What you need to know:
- Jenipher Okoth rears black soldier flies which she harvests, dries and sells to fish and poultry keepers.
- She settled on feed production after identifying a gap in livestock feeds, where most farmers were complaining of high costs.
On the foot of Asego Hill in Homa Bay Town sits Jenipher Okoth’s homestead, which looks no different from the rest in the serene environment.
However, Jenipher, 35, is practising what many in the area consider unconventional farming practice. She rears black soldier flies which she harvests, dries and sells to fish and poultry keepers in what is turning out to be her cash cow as the cost of animal feeds surges.
“I started the venture mid last year after leaving formal employment where I worked as an administrator at UPA Old Mutual,” she says.
She settled on feed production after identifying a gap in livestock feeds, where most farmers were complaining of high costs.
“I visited some farmers and realised they were feeding their poultry leftovers or some had turned to free-range to cut costs. “Others had lost trust in feeds sold to them due to unscrupulous dealers.”
In the lake region, the livestock feed challenge has been compounded by decline in production of omena from Lake Victoria, with the ingredient used in making animal feeds.
Currently, a 25 kilo sack of fish feeds goes for between Sh2,500 and Sh3,000, making it unaffordable.
Breeding the insects
To start the venture, she picked lessons from YouTube videos and Facebook about breeding the black soldier flies. She also read stories about farming keeping the insects.
She started her business with 2kg larvae and 2kg pupa, investing Sh10,000, and has since expanded.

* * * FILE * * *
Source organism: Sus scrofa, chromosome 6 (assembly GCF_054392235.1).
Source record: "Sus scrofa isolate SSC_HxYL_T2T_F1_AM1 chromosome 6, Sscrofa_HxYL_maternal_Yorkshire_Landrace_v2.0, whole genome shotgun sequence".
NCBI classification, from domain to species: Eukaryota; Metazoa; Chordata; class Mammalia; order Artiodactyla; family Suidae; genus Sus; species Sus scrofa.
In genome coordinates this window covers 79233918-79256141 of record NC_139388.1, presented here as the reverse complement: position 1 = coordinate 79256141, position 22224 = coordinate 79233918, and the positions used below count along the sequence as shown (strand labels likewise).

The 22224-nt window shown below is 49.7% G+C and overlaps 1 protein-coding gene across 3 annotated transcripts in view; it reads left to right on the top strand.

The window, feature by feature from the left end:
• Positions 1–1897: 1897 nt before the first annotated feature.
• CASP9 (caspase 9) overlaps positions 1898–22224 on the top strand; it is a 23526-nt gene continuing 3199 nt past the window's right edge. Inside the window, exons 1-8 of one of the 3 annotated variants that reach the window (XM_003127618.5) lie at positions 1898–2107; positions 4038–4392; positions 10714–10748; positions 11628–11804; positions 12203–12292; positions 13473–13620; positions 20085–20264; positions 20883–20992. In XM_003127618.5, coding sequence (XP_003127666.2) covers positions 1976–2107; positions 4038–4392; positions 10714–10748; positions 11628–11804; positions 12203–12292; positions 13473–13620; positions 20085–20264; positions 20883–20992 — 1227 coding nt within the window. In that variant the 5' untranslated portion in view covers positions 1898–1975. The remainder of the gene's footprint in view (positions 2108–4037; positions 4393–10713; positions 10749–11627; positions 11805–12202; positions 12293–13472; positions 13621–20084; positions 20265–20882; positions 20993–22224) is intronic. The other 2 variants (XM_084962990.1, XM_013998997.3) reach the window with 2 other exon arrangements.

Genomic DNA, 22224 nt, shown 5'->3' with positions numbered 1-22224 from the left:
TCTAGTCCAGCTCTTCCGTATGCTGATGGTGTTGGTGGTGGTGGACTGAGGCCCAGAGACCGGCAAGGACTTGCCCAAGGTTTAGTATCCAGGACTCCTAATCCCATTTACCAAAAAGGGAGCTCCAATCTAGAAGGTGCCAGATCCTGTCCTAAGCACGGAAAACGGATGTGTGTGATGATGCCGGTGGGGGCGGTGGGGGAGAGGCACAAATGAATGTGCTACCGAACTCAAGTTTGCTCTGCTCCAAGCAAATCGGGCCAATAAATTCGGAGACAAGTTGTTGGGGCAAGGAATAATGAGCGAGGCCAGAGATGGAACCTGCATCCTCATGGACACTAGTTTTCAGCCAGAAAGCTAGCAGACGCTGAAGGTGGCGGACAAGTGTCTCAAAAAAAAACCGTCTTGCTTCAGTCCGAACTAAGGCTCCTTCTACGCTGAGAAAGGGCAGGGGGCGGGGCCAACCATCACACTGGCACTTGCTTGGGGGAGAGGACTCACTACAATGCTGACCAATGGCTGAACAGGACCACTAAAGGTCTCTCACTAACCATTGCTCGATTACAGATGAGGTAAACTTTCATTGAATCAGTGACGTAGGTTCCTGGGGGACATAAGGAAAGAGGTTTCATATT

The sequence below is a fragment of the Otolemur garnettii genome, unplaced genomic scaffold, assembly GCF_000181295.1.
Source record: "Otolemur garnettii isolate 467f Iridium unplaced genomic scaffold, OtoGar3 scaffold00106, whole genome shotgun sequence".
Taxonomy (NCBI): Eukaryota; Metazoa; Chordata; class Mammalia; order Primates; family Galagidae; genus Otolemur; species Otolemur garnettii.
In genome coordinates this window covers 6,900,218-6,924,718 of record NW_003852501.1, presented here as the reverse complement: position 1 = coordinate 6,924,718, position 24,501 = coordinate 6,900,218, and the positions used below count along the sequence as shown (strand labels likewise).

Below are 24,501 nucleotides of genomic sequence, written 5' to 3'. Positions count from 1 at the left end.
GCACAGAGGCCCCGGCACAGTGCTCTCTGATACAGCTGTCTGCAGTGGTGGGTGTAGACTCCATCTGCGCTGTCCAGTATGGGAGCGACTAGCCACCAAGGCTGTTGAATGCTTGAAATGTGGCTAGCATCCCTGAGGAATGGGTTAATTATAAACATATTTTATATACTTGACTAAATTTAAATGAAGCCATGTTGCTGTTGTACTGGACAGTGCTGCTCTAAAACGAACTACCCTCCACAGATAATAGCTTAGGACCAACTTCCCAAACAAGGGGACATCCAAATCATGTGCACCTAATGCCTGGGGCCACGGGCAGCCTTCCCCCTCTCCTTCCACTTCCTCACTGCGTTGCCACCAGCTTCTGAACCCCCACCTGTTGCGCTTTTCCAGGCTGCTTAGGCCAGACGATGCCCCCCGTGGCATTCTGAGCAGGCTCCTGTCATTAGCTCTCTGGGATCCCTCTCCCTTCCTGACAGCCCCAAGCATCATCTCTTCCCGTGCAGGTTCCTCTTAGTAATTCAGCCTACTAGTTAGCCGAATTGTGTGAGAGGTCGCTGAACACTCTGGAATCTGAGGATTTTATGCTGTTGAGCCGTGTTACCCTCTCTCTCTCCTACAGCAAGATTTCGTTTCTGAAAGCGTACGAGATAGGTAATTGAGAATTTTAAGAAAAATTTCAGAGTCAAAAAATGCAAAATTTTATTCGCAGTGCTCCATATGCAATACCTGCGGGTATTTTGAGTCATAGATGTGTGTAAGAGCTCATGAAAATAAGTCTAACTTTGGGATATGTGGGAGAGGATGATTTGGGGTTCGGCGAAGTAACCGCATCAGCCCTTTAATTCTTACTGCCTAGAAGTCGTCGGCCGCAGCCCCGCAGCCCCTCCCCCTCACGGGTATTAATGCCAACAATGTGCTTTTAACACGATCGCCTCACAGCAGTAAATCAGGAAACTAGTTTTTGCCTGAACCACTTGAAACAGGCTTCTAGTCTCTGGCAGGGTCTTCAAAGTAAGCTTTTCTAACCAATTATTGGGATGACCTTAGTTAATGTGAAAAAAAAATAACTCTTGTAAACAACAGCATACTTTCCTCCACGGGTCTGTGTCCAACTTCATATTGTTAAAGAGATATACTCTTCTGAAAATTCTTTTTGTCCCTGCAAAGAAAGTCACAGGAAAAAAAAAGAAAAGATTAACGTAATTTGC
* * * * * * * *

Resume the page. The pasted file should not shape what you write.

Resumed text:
“To breed black soldier flies, you need to set up a unit with different compartments where the insects will develop from egg to adult stage. One growth cycle takes 28 days,” says Jenipher, whose black soldier flies units are made of wood, chicken mesh and polythene materials.
The larvae are white immediately after hatching and dark before being adults.
“To grow past this stage, the insects are kept in an enclosed dark environment and fed regularly with food leftovers from the kitchen. It is advisable to use a net to prevent other insects from breeding in the same area to preserve quality breeds.”
Before they mature, she picks the larvae by hand and transfers them into an open space where they become adults.
“The larvae, before turning to adult, has 40 per cent protein content and this is the best time to feed to animals. Some farmers throw the larvae to chicken or fish when they are still alive, but the best thing is to dry using solar dryers or fry them in pans before giving them to animals,” says Okoth, who sundries her product.
But she does not sundry all, she allows some to grow into adults to lay eggs for continuous production.
“Once you master the concept, you will never run out of animal feed because the life cycle of the insects is continuous.”
Okoth is a major supplier of black soldier flies to farmers in Homa Bay County.
"I sell a kilo at Sh1,500 and Sh2,500 for eggs packed in 25g bags," Okoth says.
More income comes from offering lessons to farmers on how they can breed the flies on their own.
"I am advocating for the government to recognise farmers who breed the flies. Companies making animal feeds should incorporate the larvae as one of the protein ingredients.”
The venture has seen Okoth invited to several agriculture workshops where she shares the new farming idea.
“Keeping the insects is not an easy task. The insects are fed on organic waste. What is not eaten is taken out to make compost manure and new feed is introduced,” she says.
To maintain hygiene, she applies engine oil on the edge of the unit to repel ants, which may kill the larvae and pupa and contaminate the unit.
It is, however, not easy to breed the flies without challenges.
She has to ward off cats and ants which are attracted by the smell the insects produce before laying eggs.
Aquaculture Business Development (ABD) programmes officer in Homa Bay Michael Omondi says high cost of feed ingredients is the major challenge affecting livestock farmers.
ABDP is a government-funded programme that supports pond aquaculture.
“A lot of farmers are using omena and soya as main ingredients in feed-making but these are now becoming scarcer. Farmers need to cut costs.”